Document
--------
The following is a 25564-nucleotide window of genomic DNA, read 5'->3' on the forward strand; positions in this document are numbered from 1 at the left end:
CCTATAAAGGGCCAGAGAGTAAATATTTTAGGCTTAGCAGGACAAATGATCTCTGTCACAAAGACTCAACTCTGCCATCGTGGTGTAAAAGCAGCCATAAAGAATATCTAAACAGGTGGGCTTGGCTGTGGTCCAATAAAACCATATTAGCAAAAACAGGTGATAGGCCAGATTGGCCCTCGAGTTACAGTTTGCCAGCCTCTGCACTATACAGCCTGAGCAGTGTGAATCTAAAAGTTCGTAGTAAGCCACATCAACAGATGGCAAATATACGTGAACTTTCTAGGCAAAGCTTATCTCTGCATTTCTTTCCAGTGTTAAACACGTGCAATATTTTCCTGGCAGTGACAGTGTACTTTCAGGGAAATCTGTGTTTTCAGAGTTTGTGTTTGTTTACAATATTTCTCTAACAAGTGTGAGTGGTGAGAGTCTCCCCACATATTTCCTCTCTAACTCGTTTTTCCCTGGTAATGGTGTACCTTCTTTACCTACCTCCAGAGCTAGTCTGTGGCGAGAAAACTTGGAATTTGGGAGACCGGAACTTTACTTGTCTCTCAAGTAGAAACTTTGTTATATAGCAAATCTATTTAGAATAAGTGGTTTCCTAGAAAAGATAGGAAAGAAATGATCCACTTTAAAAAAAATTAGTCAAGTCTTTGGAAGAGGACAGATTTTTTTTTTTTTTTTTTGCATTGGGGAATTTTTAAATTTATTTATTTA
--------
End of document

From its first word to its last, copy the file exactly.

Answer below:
The following is a 25564-nucleotide window of genomic DNA, read 5'->3' on the forward strand; positions in this document are numbered from 1 at the left end:
CCTATAAAGGGCCAGAGAGTAAATATTTTAGGCTTAGCAGGACAAATGATCTCTGTCACAAAGACTCAACTCTGCCATCGTGGTGTAAAAGCAGCCATAAAGAATATCTAAACAGGTGGGCTTGGCTGTGGTCCAATAAAACCATATTAGCAAAAACAGGTGATAGGCCAGATTGGCCCTCGAGTTACAGTTTGCCAGCCTCTGCACTATACAGCCTGAGCAGTGTGAATCTAAAAGTTCGTAGTAAGCCACATCAACAGATGGCAAATATACGTGAACTTTCTAGGCAAAGCTTATCTCTGCATTTCTTTCCAGTGTTAAACACGTGCAATATTTTCCTGGCAGTGACAGTGTACTTTCAGGGAAATCTGTGTTTTCAGAGTTTGTGTTTGTTTACAATATTTCTCTAACAAGTGTGAGTGGTGAGAGTCTCCCCACATATTTCCTCTCTAACTCGTTTTTCCCTGGTAATGGTGTACCTTCTTTACCTACCTCCAGAGCTAGTCTGTGGCGAGAAAACTTGGAATTTGGGAGACCGGAACTTTACTTGTCTCTCAAGTAGAAACTTTGTTATATAGCAAATCTATTTAGAATAAGTGGTTTCCTAGAAAAGATAGGAAAGAAATGATCCACTTTAAAAAAAATTAGTCAAGTCTTTGGAAGAGGACAGATTTTTTTTTTTTTTTTTTGCATTGGGGAATTTTTAAATTTATTTATTTA